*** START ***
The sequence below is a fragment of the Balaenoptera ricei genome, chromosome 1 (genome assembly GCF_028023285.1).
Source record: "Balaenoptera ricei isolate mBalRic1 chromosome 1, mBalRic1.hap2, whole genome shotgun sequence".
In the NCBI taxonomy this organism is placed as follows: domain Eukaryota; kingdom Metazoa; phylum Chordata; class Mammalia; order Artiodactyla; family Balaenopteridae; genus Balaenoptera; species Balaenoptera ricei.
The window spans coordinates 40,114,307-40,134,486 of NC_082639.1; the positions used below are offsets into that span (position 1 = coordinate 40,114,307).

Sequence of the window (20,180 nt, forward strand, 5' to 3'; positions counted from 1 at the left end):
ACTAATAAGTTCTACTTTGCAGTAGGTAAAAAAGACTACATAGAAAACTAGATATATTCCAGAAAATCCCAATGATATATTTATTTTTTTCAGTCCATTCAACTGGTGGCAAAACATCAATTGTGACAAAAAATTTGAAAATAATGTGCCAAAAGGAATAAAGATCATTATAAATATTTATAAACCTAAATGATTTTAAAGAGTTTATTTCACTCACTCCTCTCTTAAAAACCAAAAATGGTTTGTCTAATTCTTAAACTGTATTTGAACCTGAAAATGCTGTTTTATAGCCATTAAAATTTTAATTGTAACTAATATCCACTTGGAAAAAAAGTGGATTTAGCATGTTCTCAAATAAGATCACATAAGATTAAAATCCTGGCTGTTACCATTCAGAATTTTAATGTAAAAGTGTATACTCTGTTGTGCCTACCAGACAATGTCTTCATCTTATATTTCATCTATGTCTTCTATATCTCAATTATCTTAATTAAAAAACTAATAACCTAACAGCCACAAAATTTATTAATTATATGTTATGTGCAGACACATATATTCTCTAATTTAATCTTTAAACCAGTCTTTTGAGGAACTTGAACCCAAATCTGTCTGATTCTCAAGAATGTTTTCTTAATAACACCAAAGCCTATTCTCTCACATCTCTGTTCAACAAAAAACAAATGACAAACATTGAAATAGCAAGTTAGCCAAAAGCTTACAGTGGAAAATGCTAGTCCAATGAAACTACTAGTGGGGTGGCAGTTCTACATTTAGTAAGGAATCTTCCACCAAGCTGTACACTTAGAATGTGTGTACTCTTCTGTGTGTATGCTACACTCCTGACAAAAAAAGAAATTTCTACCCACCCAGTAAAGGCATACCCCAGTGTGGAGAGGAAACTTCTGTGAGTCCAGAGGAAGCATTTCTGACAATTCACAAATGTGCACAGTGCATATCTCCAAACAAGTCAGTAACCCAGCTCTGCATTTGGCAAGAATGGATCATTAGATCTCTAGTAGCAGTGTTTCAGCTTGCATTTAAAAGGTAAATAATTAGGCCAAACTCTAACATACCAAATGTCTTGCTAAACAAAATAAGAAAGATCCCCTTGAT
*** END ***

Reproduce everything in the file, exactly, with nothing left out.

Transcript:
The sequence below is a fragment of the Balaenoptera ricei genome, chromosome 1 (genome assembly GCF_028023285.1).
Source record: "Balaenoptera ricei isolate mBalRic1 chromosome 1, mBalRic1.hap2, whole genome shotgun sequence".
In the NCBI taxonomy this organism is placed as follows: domain Eukaryota; kingdom Metazoa; phylum Chordata; class Mammalia; order Artiodactyla; family Balaenopteridae; genus Balaenoptera; species Balaenoptera ricei.
The window spans coordinates 40,114,307-40,134,486 of NC_082639.1; the positions used below are offsets into that span (position 1 = coordinate 40,114,307).

Sequence of the window (20,180 nt, forward strand, 5' to 3'; positions counted from 1 at the left end):
ACTAATAAGTTCTACTTTGCAGTAGGTAAAAAAGACTACATAGAAAACTAGATATATTCCAGAAAATCCCAATGATATATTTATTTTTTTCAGTCCATTCAACTGGTGGCAAAACATCAATTGTGACAAAAAATTTGAAAATAATGTGCCAAAAGGAATAAAGATCATTATAAATATTTATAAACCTAAATGATTTTAAAGAGTTTATTTCACTCACTCCTCTCTTAAAAACCAAAAATGGTTTGTCTAATTCTTAAACTGTATTTGAACCTGAAAATGCTGTTTTATAGCCATTAAAATTTTAATTGTAACTAATATCCACTTGGAAAAAAAGTGGATTTAGCATGTTCTCAAATAAGATCACATAAGATTAAAATCCTGGCTGTTACCATTCAGAATTTTAATGTAAAAGTGTATACTCTGTTGTGCCTACCAGACAATGTCTTCATCTTATATTTCATCTATGTCTTCTATATCTCAATTATCTTAATTAAAAAACTAATAACCTAACAGCCACAAAATTTATTAATTATATGTTATGTGCAGACACATATATTCTCTAATTTAATCTTTAAACCAGTCTTTTGAGGAACTTGAACCCAAATCTGTCTGATTCTCAAGAATGTTTTCTTAATAACACCAAAGCCTATTCTCTCACATCTCTGTTCAACAAAAAACAAATGACAAACATTGAAATAGCAAGTTAGCCAAAAGCTTACAGTGGAAAATGCTAGTCCAATGAAACTACTAGTGGGGTGGCAGTTCTACATTTAGTAAGGAATCTTCCACCAAGCTGTACACTTAGAATGTGTGTACTCTTCTGTGTGTATGCTACACTCCTGACAAAAAAAGAAATTTCTACCCACCCAGTAAAGGCATACCCCAGTGTGGAGAGGAAACTTCTGTGAGTCCAGAGGAAGCATTTCTGACAATTCACAAATGTGCACAGTGCATATCTCCAAACAAGTCAGTAACCCAGCTCTGCATTTGGCAAGAATGGATCATTAGATCTCTAGTAGCAGTGTTTCAGCTTGCATTTAAAAGGTAAATAATTAGGCCAAACTCTAACATACCAAATGTCTTGCTAAACAAAATAAGAAAGATCCCCTTGAT